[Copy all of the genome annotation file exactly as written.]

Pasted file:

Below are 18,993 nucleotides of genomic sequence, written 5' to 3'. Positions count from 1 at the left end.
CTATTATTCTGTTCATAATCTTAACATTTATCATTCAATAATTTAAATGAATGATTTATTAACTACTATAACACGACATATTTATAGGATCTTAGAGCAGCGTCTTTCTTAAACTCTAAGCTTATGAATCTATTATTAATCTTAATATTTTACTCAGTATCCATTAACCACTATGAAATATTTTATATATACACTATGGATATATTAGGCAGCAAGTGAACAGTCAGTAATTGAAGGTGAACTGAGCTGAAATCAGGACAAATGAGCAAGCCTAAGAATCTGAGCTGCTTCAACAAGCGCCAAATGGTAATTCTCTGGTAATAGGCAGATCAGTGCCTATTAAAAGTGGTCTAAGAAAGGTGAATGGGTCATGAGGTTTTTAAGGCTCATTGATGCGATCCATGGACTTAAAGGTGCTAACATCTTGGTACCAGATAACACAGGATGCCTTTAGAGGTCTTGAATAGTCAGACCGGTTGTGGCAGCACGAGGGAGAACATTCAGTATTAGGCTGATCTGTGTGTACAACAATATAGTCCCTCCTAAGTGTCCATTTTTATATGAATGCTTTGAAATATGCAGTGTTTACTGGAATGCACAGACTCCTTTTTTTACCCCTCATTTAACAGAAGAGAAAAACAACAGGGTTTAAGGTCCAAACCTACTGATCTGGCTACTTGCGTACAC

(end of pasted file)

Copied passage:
Below are 18,993 nucleotides of genomic sequence, written 5' to 3'. Positions count from 1 at the left end.
CTATTATTCTGTTCATAATCTTAACATTTATCATTCAATAATTTAAATGAATGATTTATTAACTACTATAACACGACATATTTATAGGATCTTAGAGCAGCGTCTTTCTTAAACTCTAAGCTTATGAATCTATTATTAATCTTAATATTTTACTCAGTATCCATTAACCACTATGAAATATTTTATATATACACTATGGATATATTAGGCAGCAAGTGAACAGTCAGTAATTGAAGGTGAACTGAGCTGAAATCAGGACAAATGAGCAAGCCTAAGAATCTGAGCTGCTTCAACAAGCGCCAAATGGTAATTCTCTGGTAATAGGCAGATCAGTGCCTATTAAAAGTGGTCTAAGAAAGGTGAATGGGTCATGAGGTTTTTAAGGCTCATTGATGCGATCCATGGACTTAAAGGTGCTAACATCTTGGTACCAGATAACACAGGATGCCTTTAGAGGTCTTGAATAGTCAGACCGGTTGTGGCAGCACGAGGGAGAACATTCAGTATTAGGCTGATCTGTGTGTACAACAATATAGTCCCTCCTAAGTGTCCATTTTTATATGAATGCTTTGAAATATGCAGTGTTTACTGGAATGCACAGACTCCTTTTTTTACCCCTCATTTAACAGAAGAGAAAAACAACAGGGTTTAAGGTCCAAACCTACTGATCTGGCTACTTGCGTACAC